They're not willing to hide or feel bad about their bodies—and really, why should they?
Polycystic ovary syndrome, or PCOS, is a hormonal imbalance that affects 10% of women of childbearing age and usually starts after puberty. Women with PCOS have higher levels of androgens, or male hormones, and many experience hirsutism, or abnormal hair growth that follows a male pattern.
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To treat this symptom, many women with PCOS rely on hormonal contraceptives and hair removal with electrolysis, lasers or shaving. The eight women below, however, have chosen to forgo the side effects and potential pain and skin damage from these treatments and instead embrace their hair growth. Read on to hear what they have to say about their diagnosis and how they learned to love their bodies.
Little Bear Schwarz
“Yes, I have a beard due to my Polycystic [Ovarian] Syndrome,” Schwarz tells Health. “But it’s not in and of itself deleterious to my health, nor is it a ‘mistake,’ a ‘joke,’ a ‘tragedy’ or a subversion TO or a detraction FROM my womanhood. On the contrary it is beautiful, natural, and the crowning glory OF my womanhood.”
“Someone recently asked me why I am trying to normalize body hair when my amount of body hair isn’t ‘normal',” Jorgensen captioned one Instagram post. “My reply was...who says it isn’t?! … I am tired of this being kept in the dark. I want this to be seen and I want this to be talked about.”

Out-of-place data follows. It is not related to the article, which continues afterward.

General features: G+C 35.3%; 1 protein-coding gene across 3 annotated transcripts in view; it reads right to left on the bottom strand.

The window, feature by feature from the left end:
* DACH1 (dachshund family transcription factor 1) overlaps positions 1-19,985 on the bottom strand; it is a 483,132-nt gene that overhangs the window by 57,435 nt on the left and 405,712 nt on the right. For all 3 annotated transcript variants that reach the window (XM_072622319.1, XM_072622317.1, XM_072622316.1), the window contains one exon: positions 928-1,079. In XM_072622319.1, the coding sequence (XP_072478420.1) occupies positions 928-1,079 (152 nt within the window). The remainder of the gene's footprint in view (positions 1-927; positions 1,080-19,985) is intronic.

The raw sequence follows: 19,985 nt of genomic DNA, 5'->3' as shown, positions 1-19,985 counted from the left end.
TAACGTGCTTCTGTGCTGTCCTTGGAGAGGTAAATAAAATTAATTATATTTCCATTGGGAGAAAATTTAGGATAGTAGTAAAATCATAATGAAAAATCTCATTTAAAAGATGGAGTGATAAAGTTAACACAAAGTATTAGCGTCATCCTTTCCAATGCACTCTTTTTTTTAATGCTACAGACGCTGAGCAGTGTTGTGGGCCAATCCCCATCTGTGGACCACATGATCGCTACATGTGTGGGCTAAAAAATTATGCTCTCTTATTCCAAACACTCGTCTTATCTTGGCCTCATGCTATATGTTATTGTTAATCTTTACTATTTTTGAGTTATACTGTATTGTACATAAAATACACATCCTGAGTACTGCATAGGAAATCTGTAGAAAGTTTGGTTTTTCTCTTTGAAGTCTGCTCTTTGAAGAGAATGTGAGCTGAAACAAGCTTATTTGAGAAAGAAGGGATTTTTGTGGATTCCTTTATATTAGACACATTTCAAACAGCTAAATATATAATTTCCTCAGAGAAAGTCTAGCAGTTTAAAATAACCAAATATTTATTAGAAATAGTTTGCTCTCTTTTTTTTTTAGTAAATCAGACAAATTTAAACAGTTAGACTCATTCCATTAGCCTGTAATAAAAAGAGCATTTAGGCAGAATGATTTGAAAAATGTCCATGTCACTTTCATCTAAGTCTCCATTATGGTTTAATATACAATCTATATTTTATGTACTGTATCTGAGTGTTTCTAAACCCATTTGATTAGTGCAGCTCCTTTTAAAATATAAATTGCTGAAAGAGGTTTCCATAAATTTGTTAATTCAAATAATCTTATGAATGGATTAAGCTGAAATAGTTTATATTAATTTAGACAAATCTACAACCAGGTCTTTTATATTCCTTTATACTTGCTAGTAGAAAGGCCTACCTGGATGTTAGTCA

“Women shouldn’t have to shave if they choose not to, but what about those of us who have way more hair than what is considered socially acceptable?” Galaxia wrote in blog post for Graceless. “What about us women with dark, thick tummy and chest hair? What about us women who are fully capable of growing a big, bushy beard?”
“I like my beard because I feel more comfortable,” Torres told Marie Claire. “I don’t have to hide behind all the piercings, I don’t have to hide behind the crazy colors in my hair. I can actually feel like me.”
“Sometimes the way hair grows blows my mind!” Nodine wrote on Instagram. “Like that little empty patch from my chest to my shoulders! Lol. It’s so cute! My body is not your concern.”
“I like having my beard because it makes me unique,” Hackleman told Marie Claire. “I think it gives me a talking point to people, to educate them or teach them about PCOS. They think that if a woman can grow a beard, she must have crazy body hair, she must be a werewolf. And that’s just not true.”
"I definitely feel womanly, sexy, and sensuous," Geil said in an interview with Barcroft TV. "I feel more feminine, and it has very little to do with my appearance. It comes from my attitude and giving myself the freedom to be who I am.”
Kaur told People: “I feel that my appearance empowers and strengthens me to walk into the world, knowing that I stand up for a diverse look in beauty. . . . I believe that we cannot label what is perfect in society these days, as people are different from each other. It is beautiful to see people accept who they are regardless of what they look like.”